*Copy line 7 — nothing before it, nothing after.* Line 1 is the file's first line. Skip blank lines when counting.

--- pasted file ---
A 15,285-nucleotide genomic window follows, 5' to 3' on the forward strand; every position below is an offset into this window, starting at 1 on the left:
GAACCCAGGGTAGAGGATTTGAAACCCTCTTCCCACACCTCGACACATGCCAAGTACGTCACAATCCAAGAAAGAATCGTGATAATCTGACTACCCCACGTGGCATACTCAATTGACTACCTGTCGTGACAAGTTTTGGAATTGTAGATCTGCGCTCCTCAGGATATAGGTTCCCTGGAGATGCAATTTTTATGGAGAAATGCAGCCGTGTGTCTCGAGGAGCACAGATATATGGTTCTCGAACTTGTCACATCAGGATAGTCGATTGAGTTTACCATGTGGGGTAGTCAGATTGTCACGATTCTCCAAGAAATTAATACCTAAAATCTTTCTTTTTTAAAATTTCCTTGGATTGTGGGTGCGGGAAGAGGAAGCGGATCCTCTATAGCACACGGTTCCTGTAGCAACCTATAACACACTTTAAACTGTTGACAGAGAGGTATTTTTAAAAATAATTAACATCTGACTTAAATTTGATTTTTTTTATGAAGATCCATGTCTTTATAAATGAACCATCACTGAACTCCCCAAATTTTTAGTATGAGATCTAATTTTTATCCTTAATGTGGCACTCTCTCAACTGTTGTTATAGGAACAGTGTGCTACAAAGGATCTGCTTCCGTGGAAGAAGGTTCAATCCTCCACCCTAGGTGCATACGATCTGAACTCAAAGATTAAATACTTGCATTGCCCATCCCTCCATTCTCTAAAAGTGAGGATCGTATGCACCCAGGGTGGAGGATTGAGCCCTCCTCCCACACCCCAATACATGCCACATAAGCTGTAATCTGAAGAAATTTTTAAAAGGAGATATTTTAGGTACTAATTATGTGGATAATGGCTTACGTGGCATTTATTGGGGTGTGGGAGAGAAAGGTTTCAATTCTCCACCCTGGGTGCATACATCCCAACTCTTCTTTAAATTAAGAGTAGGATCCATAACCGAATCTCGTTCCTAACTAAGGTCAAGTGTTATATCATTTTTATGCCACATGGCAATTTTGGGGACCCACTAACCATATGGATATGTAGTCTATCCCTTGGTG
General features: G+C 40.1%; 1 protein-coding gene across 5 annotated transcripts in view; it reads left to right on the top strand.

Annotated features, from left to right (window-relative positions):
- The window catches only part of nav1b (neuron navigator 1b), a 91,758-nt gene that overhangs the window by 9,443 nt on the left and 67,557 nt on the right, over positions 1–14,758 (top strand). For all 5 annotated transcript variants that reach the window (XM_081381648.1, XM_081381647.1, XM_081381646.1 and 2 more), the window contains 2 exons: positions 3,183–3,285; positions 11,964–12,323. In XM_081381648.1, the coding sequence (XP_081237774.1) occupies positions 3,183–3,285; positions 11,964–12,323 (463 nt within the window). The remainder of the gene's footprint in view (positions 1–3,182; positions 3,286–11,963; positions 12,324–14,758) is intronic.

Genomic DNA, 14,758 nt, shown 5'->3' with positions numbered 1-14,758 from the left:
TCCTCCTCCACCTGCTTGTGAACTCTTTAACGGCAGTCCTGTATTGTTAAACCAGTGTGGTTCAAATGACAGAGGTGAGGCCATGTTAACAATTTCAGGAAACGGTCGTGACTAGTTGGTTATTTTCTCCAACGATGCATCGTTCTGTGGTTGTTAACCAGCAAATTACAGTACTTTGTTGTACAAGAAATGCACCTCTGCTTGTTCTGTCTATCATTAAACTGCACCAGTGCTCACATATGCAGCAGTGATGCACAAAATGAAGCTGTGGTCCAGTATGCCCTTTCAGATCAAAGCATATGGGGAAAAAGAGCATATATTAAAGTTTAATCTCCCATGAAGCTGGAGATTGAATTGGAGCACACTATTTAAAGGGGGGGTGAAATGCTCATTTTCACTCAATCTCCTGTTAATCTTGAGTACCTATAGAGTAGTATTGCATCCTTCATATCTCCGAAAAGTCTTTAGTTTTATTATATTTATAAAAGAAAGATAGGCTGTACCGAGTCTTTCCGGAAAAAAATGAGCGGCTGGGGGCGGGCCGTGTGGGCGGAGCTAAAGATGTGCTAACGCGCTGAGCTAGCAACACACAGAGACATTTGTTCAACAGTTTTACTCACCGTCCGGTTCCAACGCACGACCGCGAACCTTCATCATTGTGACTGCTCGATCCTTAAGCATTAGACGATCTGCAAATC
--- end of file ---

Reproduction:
TCCTCCTCCACCTGCTTGTGAACTCTTTAACGGCAGTCCTGTATTGTTAAACCAGTGTGGTTCAAATGACAGAGGTGAGGCCATGTTAACAATTTCAGGAAACGGTCGTGACTAGTTGGTTATTTTCTCCAACGATGCATCGTTCTGTGGTTGTTAACCAGCAAATTACAGTACTTTGTTGTACAAGAAATGCACCTCTGCTTGTTCTGTCTATCATTAAACTGCACCAGTGCTCACATATGCAGCAGTGATGCACAAAATGAAGCTGTGGTCCAGTATGCCCTTTCAGATCAAAGCATATGGGGAAAAAGAGCATATATTAAAGTTTAATCTCCCATGAAGCTGGAGATTGAATTGGAGCACACTATTTAAAGGGGGGGTGAAATGCTCATTTTCACTCAATCTCCTGTTAATCTTGAGTACCTATAGAGTAGTATTGCATCCTTCATATCTCCGAAAAGTCTTTAGTTTTATTATATTTATAAAAGAAAGATAGGCTGTACCGAGTCTTTCCGGAAAAAAATGAGCGGCTGGGGGCGGGCCGTGTGGGCGGAGCTAAAGATGTGCTAACGCGCTGAGCTAGCAACACACAGAGACATTTGTTCAACAGTTTTACTCACCGTCCGGTTCCAACGCACGACCGCGAACCTTCATCATTGTGACTGCTCGATCCTTAAGCATTAGACGATCTGCAAATC